Source: ABS Labour Force Survey, ABS seasonally adjusted data to November 2021 and National Skills Commission Employment Projections to 2026.
Year Employment
2011 3,600
2012 4,400
2013 6,800
2014 5,400
2015 6,300
2016 2,400
2017 4,700
2018 4,300
2019 4,600
2020 6,900
2021 7,200
2026 7,600

Source: ABS Labour Force Survey, ABS seasonally adjusted data to November 2021 and National Skills Commission Employment Projections to 2026.


Earnings and hours

Working arrangements

  • Around 84% of people employed as Safety Inspectors work full-time hours, in all their jobs combined. This is 18 percentage points above the all jobs average (66%).

    Full-time workers work an average of 46 hours per week in their main job. This is similar to the all jobs average (44 hours per week).

    Median hourly earnings are $62, this is much more than the all jobs median ($41 per hour).

    Sources: Full-time share and full-time hours: ABS, 2016 Census, customised report. Compared to the all jobs average. Full-time median earnings and median hourly earnings: ABS, Survey of Employee Earnings and Hours, May 2021. Compared to all jobs median.


Industries

Main industries

1
Public Administration and Safety
37.9%
2
Professional, Scientific and Technical Services
21.2%
3
Mining
7.6%
4
Manufacturing
4.5%
5
Other industries
27.3%

Regions

Employment across Australia

NSW

26.8% All occupations: 31.6%

VIC

19.8% All occupations: 25.6%

QLD

22.3% All occupations: 20.0%

SA

7.0% All occupations: 7.0%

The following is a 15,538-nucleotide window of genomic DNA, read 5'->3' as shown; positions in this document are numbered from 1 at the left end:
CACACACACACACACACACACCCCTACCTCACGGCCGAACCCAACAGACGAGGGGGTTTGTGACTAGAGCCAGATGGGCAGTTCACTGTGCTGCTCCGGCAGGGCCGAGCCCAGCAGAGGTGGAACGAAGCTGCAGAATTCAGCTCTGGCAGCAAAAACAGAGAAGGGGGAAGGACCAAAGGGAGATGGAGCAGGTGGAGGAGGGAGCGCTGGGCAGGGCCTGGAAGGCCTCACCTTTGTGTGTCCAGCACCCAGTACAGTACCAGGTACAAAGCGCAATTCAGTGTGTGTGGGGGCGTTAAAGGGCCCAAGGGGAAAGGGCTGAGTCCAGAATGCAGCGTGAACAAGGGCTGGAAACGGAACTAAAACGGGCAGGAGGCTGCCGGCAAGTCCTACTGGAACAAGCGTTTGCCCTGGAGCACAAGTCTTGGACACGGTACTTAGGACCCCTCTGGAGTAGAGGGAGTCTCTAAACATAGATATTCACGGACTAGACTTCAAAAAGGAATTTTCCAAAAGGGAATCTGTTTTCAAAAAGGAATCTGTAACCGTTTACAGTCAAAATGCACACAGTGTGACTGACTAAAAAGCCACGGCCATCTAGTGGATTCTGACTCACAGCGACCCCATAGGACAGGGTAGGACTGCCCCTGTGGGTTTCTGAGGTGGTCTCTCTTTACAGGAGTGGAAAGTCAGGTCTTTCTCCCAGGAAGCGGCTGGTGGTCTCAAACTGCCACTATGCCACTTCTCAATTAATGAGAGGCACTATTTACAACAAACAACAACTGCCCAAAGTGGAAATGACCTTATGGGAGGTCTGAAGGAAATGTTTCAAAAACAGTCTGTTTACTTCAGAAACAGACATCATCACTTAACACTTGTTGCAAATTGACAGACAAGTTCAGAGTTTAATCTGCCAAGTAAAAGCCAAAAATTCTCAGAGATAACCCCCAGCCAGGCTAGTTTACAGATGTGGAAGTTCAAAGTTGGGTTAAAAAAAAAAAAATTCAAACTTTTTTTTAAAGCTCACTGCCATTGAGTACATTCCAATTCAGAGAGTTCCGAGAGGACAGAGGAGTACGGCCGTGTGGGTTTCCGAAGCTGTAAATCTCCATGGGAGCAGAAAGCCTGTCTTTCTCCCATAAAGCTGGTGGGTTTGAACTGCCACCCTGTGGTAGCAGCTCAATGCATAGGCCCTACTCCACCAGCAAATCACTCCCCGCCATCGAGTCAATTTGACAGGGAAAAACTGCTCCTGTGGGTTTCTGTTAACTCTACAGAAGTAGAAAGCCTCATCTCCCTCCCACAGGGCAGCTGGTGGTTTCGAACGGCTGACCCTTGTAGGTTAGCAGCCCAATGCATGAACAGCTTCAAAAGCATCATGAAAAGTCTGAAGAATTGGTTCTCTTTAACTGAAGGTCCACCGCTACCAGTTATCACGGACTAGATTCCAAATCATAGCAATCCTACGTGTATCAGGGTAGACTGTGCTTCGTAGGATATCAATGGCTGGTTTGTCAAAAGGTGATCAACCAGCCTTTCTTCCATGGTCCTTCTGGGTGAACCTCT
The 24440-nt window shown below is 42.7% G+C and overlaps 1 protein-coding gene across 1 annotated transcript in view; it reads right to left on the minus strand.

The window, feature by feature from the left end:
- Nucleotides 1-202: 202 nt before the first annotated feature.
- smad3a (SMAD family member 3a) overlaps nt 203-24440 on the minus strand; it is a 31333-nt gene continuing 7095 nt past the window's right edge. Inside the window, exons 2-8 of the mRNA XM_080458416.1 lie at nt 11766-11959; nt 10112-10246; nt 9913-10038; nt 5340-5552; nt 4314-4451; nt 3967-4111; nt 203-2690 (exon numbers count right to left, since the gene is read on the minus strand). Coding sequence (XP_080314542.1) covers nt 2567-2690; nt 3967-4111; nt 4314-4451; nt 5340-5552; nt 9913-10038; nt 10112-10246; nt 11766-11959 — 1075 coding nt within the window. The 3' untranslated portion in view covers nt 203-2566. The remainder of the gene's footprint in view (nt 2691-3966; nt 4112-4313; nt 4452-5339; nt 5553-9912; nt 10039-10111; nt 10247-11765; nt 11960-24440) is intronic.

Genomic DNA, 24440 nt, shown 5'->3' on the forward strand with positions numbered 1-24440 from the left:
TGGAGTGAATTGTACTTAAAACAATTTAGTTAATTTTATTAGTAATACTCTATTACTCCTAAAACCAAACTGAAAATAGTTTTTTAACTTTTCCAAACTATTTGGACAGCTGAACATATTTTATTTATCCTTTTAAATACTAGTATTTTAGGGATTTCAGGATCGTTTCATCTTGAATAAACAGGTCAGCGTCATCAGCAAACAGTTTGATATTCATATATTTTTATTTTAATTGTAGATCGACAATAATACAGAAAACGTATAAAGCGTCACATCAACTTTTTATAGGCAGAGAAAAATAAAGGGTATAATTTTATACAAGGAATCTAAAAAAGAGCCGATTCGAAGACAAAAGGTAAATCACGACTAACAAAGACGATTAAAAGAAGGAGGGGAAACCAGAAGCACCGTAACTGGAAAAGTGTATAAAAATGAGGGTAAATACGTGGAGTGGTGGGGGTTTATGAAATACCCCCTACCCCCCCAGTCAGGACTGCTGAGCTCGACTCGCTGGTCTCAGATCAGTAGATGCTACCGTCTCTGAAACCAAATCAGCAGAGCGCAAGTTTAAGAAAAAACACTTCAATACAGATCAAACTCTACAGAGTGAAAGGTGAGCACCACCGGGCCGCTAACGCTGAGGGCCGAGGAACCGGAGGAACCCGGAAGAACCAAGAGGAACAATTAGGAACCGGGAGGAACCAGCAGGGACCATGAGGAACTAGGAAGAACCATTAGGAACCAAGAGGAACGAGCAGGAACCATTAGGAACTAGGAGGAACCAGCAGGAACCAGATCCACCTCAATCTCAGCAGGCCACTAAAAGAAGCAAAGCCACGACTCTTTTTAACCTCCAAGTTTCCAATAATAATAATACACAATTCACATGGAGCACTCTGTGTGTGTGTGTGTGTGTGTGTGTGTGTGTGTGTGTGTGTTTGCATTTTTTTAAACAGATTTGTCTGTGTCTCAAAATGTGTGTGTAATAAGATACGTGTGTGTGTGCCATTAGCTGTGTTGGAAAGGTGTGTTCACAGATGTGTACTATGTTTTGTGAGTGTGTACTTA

WA

19.3% All occupations: 10.8%

TAS

1.7% All occupations: 2.0%

NT

1.9% All occupations: 1.0%

ACT

1.1% All occupations: 1.9%

Employment by State and Territory (% Share)

State Safety Inspectors All Jobs Average
NSW 26.8 31.6
VIC 19.8 25.6
QLD 22.3 20.0
SA 7.0 7.0
WA 19.3 10.8
TAS 1.7 2.0
NT 1.9 1.0
ACT 1.1 1.9


  • Around 46% of Safety Inspectors live outside of capital cities, compared with the all jobs average of 38%.

    Western Australia has a large share of employment relative to its population size.

    The regions with the largest share of workers are:

    Source: Based on ABS Census 2016, Customised Report. Share of workers across Australian states, territories and regions, in this job compared to the all jobs average.


Worker profile

Age and gender

Age In Years
48
All Jobs Average is 40
Female Share
20%
All Jobs Average is 48%
  • The median age of Safety Inspectors is 48 years. This is higher than the all jobs average of 40 years.

    A large share of workers are aged 45 to 54 years.

    Females make up 20% of the workforce. This is 28 percentage points below the all jobs average of 48%.

    Source: Based on ABS Census 2016, Customised Report. Age profile and gender share compared to the all jobs average.

Age Profile (% Share)

Source: Based on ABS Census 2016, Customised Report. Age profile of workers in this job compared to the all jobs average.
Age Bracket Safety Inspectors All Jobs Average
15-19 0.1 5.0
20-24 2.0 9.3
25-34 15.1 22.9
35-44 22.1 22.0
45-54 29.4 21.6
55-59 13.7 9.0
60-64 10.7 6.0
65 and Over 6.9 4.2
Median Age 48 40

Source: Based on ABS Census 2016, Customised Report. Age profile of workers in this job compared to the all jobs average.